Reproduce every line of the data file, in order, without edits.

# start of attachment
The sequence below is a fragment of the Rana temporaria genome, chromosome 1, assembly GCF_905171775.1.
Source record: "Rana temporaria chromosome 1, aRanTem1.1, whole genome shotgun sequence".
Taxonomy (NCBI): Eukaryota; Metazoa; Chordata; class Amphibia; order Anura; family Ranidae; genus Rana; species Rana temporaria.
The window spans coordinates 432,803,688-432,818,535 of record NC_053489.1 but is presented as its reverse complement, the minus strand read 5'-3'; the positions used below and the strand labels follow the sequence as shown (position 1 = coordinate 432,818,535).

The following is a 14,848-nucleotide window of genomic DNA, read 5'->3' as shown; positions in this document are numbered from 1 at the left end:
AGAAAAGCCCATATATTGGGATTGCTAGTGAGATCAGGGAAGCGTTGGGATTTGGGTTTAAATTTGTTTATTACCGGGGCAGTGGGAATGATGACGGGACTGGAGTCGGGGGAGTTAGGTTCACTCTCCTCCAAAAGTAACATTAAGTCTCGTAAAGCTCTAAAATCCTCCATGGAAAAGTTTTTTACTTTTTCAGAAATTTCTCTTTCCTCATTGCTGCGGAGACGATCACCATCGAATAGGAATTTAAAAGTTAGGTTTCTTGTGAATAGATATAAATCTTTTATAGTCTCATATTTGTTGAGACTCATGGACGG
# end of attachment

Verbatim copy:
The sequence below is a fragment of the Rana temporaria genome, chromosome 1, assembly GCF_905171775.1.
Source record: "Rana temporaria chromosome 1, aRanTem1.1, whole genome shotgun sequence".
Taxonomy (NCBI): Eukaryota; Metazoa; Chordata; class Amphibia; order Anura; family Ranidae; genus Rana; species Rana temporaria.
The window spans coordinates 432,803,688-432,818,535 of record NC_053489.1 but is presented as its reverse complement, the minus strand read 5'-3'; the positions used below and the strand labels follow the sequence as shown (position 1 = coordinate 432,818,535).

The following is a 14,848-nucleotide window of genomic DNA, read 5'->3' as shown; positions in this document are numbered from 1 at the left end:
AGAAAAGCCCATATATTGGGATTGCTAGTGAGATCAGGGAAGCGTTGGGATTTGGGTTTAAATTTGTTTATTACCGGGGCAGTGGGAATGATGACGGGACTGGAGTCGGGGGAGTTAGGTTCACTCTCCTCCAAAAGTAACATTAAGTCTCGTAAAGCTCTAAAATCCTCCATGGAAAAGTTTTTTACTTTTTCAGAAATTTCTCTTTCCTCATTGCTGCGGAGACGATCACCATCGAATAGGAATTTAAAAGTTAGGTTTCTTGTGAATAGATATAAATCTTTTATAGTCTCATATTTGTTGAGACTCATGGACGG